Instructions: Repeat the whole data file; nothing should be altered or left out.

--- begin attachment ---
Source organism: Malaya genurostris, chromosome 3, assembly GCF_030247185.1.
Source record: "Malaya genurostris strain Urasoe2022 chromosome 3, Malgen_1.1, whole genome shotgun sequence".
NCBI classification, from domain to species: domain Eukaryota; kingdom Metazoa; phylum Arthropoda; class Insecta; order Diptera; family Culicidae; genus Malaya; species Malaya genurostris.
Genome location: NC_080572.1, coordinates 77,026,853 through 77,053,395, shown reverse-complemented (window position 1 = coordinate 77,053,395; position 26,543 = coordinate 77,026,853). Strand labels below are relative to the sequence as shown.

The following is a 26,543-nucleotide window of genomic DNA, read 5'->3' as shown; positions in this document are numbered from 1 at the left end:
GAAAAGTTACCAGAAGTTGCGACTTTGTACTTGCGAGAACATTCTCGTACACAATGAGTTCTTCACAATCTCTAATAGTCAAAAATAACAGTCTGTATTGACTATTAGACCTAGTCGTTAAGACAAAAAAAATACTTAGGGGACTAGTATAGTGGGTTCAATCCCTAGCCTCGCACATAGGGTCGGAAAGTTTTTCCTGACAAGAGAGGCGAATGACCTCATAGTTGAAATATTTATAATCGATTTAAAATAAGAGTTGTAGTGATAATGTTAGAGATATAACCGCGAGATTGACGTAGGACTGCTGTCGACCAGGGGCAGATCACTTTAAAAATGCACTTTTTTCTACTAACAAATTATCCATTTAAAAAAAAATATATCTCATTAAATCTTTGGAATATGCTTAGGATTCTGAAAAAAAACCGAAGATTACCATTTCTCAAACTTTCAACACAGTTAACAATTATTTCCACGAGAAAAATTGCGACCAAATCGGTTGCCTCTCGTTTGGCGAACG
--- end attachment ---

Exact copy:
Source organism: Malaya genurostris, chromosome 3, assembly GCF_030247185.1.
Source record: "Malaya genurostris strain Urasoe2022 chromosome 3, Malgen_1.1, whole genome shotgun sequence".
NCBI classification, from domain to species: domain Eukaryota; kingdom Metazoa; phylum Arthropoda; class Insecta; order Diptera; family Culicidae; genus Malaya; species Malaya genurostris.
Genome location: NC_080572.1, coordinates 77,026,853 through 77,053,395, shown reverse-complemented (window position 1 = coordinate 77,053,395; position 26,543 = coordinate 77,026,853). Strand labels below are relative to the sequence as shown.

The following is a 26,543-nucleotide window of genomic DNA, read 5'->3' as shown; positions in this document are numbered from 1 at the left end:
GAAAAGTTACCAGAAGTTGCGACTTTGTACTTGCGAGAACATTCTCGTACACAATGAGTTCTTCACAATCTCTAATAGTCAAAAATAACAGTCTGTATTGACTATTAGACCTAGTCGTTAAGACAAAAAAAATACTTAGGGGACTAGTATAGTGGGTTCAATCCCTAGCCTCGCACATAGGGTCGGAAAGTTTTTCCTGACAAGAGAGGCGAATGACCTCATAGTTGAAATATTTATAATCGATTTAAAATAAGAGTTGTAGTGATAATGTTAGAGATATAACCGCGAGATTGACGTAGGACTGCTGTCGACCAGGGGCAGATCACTTTAAAAATGCACTTTTTTCTACTAACAAATTATCCATTTAAAAAAAAATATATCTCATTAAATCTTTGGAATATGCTTAGGATTCTGAAAAAAAACCGAAGATTACCATTTCTCAAACTTTCAACACAGTTAACAATTATTTCCACGAGAAAAATTGCGACCAAATCGGTTGCCTCTCGTTTGGCGAACG